This week, anti-equality Rep. Raul Labrador (R-ID) and Sen. Mike Lee (R-UT) introduced the so-called First Amendment Defense Act (S. 1598, H.R. 2802) – legislation that would create a breakdown of government services and runaway litigation by giving federal employees and contractors a right to sue the federal government over opposition to marriage equality. HRC condemned the legislation as reckless, calling on Congress to prove they are not out of touch with the far majority of Americans who support marriage equality.
“Not only is it wrong to promote discrimination with taxpayers’ money, it’s even worse to allow those taxpayer funds to be used to reward discriminatory actions by federal employees,” said HRC Government Affairs Director David Stacy. “We call on members of Congress to oppose this reckless and irresponsible legislation that has nothing to do with the First Amendment and everything to do with taxpayer-funded discrimination. It’s time for Congress to prove they are not out of touch and to stand on the right side of history with the far majority of Americans who support fairness and equality for all Americans.”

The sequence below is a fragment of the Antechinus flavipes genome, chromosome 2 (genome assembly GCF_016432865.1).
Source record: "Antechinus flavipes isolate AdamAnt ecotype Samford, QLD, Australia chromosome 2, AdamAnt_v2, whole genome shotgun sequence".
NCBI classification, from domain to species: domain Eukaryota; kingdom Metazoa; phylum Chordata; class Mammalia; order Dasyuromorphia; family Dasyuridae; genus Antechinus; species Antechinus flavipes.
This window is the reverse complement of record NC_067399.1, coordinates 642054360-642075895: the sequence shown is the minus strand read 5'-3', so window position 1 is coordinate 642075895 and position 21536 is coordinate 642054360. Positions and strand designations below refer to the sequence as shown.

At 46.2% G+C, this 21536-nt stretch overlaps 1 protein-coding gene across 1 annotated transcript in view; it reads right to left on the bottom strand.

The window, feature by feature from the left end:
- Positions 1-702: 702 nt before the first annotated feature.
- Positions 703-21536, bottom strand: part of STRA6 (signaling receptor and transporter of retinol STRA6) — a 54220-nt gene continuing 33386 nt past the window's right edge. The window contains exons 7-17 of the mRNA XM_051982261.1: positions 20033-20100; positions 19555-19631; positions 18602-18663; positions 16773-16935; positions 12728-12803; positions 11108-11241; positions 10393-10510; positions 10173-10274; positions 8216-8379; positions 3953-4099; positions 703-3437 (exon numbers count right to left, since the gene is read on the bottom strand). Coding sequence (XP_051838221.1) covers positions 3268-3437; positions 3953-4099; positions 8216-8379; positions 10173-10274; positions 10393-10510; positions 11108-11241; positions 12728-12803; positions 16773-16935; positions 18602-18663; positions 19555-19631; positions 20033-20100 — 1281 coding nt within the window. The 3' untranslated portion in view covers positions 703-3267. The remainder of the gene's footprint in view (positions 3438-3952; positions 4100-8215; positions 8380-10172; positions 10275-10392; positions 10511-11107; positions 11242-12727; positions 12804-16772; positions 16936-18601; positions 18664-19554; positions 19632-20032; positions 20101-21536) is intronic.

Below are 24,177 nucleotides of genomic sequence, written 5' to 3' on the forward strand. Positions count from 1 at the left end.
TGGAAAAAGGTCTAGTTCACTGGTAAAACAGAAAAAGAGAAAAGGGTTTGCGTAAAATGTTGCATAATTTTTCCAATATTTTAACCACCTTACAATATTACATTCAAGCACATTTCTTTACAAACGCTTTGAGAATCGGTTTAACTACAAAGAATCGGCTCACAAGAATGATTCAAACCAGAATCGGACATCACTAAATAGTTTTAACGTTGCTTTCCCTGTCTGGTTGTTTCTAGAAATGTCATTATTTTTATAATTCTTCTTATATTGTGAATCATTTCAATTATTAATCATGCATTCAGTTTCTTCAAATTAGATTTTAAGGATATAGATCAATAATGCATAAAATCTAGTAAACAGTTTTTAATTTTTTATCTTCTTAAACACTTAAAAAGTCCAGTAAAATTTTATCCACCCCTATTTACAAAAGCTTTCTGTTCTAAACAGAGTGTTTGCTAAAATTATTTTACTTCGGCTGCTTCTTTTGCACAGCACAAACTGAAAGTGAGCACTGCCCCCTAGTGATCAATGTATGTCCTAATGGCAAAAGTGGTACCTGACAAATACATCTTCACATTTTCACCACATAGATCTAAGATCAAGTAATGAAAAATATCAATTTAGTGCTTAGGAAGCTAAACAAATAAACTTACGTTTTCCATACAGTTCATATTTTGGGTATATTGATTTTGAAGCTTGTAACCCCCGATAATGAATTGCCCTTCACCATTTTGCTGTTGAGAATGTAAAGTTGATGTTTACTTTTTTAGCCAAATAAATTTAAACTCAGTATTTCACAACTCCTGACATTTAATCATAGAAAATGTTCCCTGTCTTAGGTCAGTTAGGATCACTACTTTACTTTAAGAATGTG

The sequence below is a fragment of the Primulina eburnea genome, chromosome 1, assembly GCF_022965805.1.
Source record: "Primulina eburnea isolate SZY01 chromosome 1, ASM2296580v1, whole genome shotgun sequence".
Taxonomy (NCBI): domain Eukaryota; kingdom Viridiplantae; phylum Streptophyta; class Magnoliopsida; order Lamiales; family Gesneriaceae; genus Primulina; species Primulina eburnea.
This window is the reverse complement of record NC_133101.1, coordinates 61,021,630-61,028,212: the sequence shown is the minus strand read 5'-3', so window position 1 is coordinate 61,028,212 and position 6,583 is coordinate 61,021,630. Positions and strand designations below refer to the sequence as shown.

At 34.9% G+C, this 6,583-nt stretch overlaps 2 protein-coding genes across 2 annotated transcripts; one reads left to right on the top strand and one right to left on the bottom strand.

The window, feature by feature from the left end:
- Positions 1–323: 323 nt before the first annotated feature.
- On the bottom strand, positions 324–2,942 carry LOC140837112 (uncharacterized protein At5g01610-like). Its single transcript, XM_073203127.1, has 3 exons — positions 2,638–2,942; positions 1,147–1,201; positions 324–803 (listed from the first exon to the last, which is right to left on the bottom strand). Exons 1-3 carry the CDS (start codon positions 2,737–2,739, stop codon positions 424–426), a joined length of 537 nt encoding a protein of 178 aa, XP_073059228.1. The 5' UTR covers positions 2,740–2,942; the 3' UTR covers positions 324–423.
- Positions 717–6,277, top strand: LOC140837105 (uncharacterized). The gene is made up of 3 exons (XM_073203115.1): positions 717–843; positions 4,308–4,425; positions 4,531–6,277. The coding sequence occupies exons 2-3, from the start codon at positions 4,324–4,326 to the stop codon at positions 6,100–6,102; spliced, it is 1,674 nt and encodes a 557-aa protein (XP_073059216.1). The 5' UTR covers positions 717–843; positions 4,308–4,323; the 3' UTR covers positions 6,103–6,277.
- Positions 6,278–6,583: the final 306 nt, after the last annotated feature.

The legislation would prohibit any adverse action by the federal government against an individual or organization for discriminatory actions against legally married same-sex couples as long as they claim they are acting in accordance with their religious beliefs. “Adverse action” is broadly defined to include the denial or revocation of a federal tax status or deduction; denial of a federal grant, contract, loan, benefit or employment; or any other act of discrimination. The bill provides individuals and organizations the right to sue the federal government for monetary damages in federal court.
If passed, this legislation would create a breakdown of government services and runaway litigation. It would permit a federal employee, for example, to refuse to process tax returns, visa applications or Social Security checks whenever a same-sex couple's paperwork appears on his or her desk. This legislation would also permit recipients of federal grants and contracts, including those for social services programs like homeless shelters and substance abuse treatment programs, to turn away LGBT people. It allows any of these individuals or groups, or anyone else who believes they have been somehow required by the federal government to approve of married same-sex couples, to file a lawsuit and potentially receive damages from taxpayer money.
A recent poll by Washington Post/ABC found that 61 percent of Americans believe that LGBT couples should be able to get married.